Wed
Jul
25
Four finalists to become the UW-Madison School of Education’s Associate Dean for Student Academic Affairs will present public presentations and take part in question-and-answer sessions as part of the interview process. The Associate Dean for Student Academic Affairs has general oversight and responsibility for student academic affairs and student services units and activities in the School of Education. This person will establish directions, develop policies and procedures, and facilitate coordination and integration among units providing services related to undergraduate dean’s office work, advising, student recruitment, program admission, scholarships and fellowships, and career services.
Wed
Jul
18
The UW–Madison School of Education has filled two key leadership positions for its new Teacher Education Center, which is set to launch during the upcoming 2018-19 academic year. Kimber Wilkerson, a professor with the Department of Rehabilitation Psychology and Special Education, was recently named the faculty director of the center and started her new position on July 1. Samantha Baruah will fill the role of associate director, a post she will start on Aug. 6. The new Teacher Education Center will support research, policy work and innovation in teacher education, as well as in the School’s mission-driven PK-12 educator preparation programs.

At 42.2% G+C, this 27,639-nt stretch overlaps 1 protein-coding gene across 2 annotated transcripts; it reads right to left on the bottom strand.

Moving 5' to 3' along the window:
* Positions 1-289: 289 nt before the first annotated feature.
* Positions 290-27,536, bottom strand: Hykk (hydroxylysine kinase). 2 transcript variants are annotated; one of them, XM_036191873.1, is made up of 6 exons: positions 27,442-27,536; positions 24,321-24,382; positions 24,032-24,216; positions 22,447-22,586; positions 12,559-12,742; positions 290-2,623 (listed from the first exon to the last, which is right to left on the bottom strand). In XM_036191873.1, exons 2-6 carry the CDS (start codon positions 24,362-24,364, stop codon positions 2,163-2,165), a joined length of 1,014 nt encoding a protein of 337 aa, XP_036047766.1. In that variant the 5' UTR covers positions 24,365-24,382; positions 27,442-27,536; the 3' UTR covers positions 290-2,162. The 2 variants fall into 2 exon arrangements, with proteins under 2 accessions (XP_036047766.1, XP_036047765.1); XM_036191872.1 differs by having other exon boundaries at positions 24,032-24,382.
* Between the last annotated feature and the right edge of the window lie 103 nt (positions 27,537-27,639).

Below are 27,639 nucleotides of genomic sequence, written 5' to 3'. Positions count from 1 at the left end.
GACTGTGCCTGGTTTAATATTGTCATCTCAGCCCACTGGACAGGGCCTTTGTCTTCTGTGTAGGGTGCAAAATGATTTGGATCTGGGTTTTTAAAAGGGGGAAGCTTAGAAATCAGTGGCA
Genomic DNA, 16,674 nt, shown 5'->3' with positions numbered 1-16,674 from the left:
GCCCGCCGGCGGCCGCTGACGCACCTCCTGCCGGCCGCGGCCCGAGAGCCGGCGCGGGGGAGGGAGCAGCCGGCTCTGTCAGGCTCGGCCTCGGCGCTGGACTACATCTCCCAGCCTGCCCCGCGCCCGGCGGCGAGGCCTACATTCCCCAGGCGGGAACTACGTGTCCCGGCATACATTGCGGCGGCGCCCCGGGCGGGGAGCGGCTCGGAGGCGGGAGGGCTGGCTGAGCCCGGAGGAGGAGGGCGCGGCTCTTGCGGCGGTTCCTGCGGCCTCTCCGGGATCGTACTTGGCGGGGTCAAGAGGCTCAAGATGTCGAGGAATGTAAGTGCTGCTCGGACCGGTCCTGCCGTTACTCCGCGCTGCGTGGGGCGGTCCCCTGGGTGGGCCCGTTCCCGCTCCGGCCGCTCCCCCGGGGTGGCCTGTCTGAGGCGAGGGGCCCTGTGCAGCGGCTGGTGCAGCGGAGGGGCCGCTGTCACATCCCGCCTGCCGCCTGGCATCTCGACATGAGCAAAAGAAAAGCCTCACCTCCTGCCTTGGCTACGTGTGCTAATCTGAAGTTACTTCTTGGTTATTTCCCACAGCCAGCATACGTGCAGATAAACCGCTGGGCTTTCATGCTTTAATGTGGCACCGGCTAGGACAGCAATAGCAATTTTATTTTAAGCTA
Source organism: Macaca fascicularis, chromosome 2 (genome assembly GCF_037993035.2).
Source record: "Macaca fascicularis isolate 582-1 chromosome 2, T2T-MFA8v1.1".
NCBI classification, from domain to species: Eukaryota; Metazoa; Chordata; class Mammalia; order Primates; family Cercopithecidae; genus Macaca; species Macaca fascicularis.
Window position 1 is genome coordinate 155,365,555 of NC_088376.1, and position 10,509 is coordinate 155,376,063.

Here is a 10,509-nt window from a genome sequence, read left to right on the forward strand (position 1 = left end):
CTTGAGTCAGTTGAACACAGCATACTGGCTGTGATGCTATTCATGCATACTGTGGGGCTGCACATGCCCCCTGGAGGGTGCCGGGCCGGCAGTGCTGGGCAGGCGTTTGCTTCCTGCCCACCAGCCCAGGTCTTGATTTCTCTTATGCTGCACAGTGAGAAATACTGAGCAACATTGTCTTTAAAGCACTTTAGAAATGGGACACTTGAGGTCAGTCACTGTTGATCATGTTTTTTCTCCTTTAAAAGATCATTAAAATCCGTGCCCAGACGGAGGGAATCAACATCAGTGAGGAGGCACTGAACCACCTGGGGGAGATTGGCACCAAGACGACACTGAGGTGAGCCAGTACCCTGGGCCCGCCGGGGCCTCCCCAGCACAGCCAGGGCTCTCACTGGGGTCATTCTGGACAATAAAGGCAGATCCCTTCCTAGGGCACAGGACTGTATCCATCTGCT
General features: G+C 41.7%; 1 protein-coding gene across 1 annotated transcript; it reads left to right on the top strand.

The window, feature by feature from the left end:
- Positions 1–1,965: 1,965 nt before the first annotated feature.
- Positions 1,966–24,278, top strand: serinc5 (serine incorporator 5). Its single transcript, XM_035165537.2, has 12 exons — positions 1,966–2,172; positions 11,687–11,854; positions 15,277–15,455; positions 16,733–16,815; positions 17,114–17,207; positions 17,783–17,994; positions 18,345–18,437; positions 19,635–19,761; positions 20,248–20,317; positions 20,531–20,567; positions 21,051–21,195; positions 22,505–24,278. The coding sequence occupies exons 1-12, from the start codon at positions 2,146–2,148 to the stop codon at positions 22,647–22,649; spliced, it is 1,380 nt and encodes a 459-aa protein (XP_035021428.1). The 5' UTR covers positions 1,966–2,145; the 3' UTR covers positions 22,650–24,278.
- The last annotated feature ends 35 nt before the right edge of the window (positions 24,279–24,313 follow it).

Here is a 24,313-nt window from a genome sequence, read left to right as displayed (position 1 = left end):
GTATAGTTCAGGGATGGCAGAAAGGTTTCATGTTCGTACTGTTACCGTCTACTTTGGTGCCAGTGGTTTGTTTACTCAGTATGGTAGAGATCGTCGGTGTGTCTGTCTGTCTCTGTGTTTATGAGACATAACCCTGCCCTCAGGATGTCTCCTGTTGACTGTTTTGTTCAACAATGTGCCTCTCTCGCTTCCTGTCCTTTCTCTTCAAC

Fri
Jul
13
Kathleen Woit, an alumna of UW-Madison and a current member of the School of Education's Board of Visitors, was featured by the Isthmus newspaper about her memories and experiences around the Art Fair on the Square. Woit earned a master’s in Curriculum and Instruction in 1973, a master’s in Educational Leadership and Policy Analysis in 1981, and a Ph.D. in Educational Leadership and Policy Analysis in 1992. Woit tells the Isthmus that she visited her first fair in 1959, and it sparked a love of the arts and a "lifetime of volunteerism and giving."
© 2018 Board of Regents of the University of Wisconsin System • Please contact the School of Education External Relations Office with questions, issues or comments about this site.